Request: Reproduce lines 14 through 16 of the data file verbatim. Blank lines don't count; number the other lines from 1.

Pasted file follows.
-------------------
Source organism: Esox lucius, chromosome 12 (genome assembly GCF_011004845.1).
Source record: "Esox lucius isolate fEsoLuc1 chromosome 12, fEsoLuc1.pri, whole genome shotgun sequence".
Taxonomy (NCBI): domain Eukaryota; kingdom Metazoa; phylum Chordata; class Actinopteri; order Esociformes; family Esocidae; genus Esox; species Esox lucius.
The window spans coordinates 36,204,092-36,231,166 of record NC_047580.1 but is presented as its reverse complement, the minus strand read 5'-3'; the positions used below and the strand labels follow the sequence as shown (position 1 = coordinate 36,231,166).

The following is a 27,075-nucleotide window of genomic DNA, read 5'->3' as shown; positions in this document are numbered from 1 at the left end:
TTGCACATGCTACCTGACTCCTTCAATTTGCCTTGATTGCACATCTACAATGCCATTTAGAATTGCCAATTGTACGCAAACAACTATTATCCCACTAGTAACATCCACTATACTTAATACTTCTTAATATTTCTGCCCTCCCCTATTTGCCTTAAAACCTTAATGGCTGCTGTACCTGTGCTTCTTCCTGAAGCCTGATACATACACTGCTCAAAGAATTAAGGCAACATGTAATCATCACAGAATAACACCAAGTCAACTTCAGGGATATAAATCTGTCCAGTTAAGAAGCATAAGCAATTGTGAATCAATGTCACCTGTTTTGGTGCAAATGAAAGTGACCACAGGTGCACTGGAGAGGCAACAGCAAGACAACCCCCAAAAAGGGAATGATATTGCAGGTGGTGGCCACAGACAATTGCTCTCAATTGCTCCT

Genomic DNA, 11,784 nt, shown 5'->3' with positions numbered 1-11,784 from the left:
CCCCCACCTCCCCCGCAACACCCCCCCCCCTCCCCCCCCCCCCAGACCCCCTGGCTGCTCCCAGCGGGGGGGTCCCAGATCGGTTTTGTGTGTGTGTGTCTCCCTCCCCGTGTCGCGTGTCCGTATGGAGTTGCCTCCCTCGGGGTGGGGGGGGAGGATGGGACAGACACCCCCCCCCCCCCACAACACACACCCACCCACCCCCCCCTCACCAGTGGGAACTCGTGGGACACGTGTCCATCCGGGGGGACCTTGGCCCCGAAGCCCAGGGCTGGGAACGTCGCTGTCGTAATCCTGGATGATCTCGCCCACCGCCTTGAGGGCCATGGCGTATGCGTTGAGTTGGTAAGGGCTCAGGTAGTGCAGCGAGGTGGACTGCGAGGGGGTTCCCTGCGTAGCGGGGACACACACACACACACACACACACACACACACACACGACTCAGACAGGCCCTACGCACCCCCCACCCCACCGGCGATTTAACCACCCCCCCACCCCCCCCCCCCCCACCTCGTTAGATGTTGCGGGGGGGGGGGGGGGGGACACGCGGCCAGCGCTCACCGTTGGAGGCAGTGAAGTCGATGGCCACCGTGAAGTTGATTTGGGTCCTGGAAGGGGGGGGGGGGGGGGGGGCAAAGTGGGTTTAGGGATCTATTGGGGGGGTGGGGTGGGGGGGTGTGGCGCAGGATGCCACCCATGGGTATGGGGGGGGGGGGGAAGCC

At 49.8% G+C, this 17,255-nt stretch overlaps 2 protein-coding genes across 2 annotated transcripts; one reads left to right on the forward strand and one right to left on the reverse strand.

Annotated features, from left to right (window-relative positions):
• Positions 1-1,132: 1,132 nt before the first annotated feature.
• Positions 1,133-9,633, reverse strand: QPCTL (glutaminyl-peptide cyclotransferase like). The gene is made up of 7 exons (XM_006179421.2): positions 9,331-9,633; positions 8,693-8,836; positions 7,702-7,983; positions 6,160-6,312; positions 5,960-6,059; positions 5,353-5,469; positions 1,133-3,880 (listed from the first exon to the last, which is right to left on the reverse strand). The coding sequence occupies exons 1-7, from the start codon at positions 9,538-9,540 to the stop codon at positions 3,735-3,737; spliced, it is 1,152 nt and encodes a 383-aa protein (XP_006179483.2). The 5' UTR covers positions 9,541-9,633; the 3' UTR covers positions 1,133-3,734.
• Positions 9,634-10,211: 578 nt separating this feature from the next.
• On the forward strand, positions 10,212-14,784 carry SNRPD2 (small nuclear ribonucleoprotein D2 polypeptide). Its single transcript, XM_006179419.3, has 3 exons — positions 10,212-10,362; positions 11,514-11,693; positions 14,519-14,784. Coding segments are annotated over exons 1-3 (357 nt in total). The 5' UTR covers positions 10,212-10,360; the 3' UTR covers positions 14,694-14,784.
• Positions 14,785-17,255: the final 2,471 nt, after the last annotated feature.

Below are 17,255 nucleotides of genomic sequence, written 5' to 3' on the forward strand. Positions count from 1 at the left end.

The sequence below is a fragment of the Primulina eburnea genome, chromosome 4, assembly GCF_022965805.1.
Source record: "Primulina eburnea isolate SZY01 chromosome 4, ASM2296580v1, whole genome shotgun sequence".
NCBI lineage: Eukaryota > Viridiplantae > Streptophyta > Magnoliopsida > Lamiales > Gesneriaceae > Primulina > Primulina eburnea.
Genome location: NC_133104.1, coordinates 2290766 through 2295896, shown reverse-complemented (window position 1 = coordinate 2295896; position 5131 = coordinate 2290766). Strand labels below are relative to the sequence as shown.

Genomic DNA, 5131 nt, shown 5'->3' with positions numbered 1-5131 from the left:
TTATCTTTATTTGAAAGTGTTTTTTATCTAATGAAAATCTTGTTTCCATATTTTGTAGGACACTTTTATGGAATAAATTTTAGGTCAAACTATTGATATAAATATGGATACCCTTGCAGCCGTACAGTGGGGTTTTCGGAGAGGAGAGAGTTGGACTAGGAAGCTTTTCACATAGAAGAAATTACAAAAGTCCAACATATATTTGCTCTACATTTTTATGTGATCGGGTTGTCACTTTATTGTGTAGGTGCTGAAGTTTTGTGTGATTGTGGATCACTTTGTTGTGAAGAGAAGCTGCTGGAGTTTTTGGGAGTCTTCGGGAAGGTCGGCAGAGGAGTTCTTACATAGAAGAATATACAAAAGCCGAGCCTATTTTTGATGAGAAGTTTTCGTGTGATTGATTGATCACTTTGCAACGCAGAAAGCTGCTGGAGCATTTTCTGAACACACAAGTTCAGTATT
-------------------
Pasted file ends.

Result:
• On the forward strand, positions 10,212-14,784 carry SNRPD2 (small nuclear ribonucleoprotein D2 polypeptide). Its single transcript, XM_006179419.3, has 3 exons — positions 10,212-10,362; positions 11,514-11,693; positions 14,519-14,784. Coding segments are annotated over exons 1-3 (357 nt in total). The 5' UTR covers positions 10,212-10,360; the 3' UTR covers positions 14,694-14,784.
• Positions 14,785-17,255: the final 2,471 nt, after the last annotated feature.

Below are 17,255 nucleotides of genomic sequence, written 5' to 3' on the forward strand. Positions count from 1 at the left end.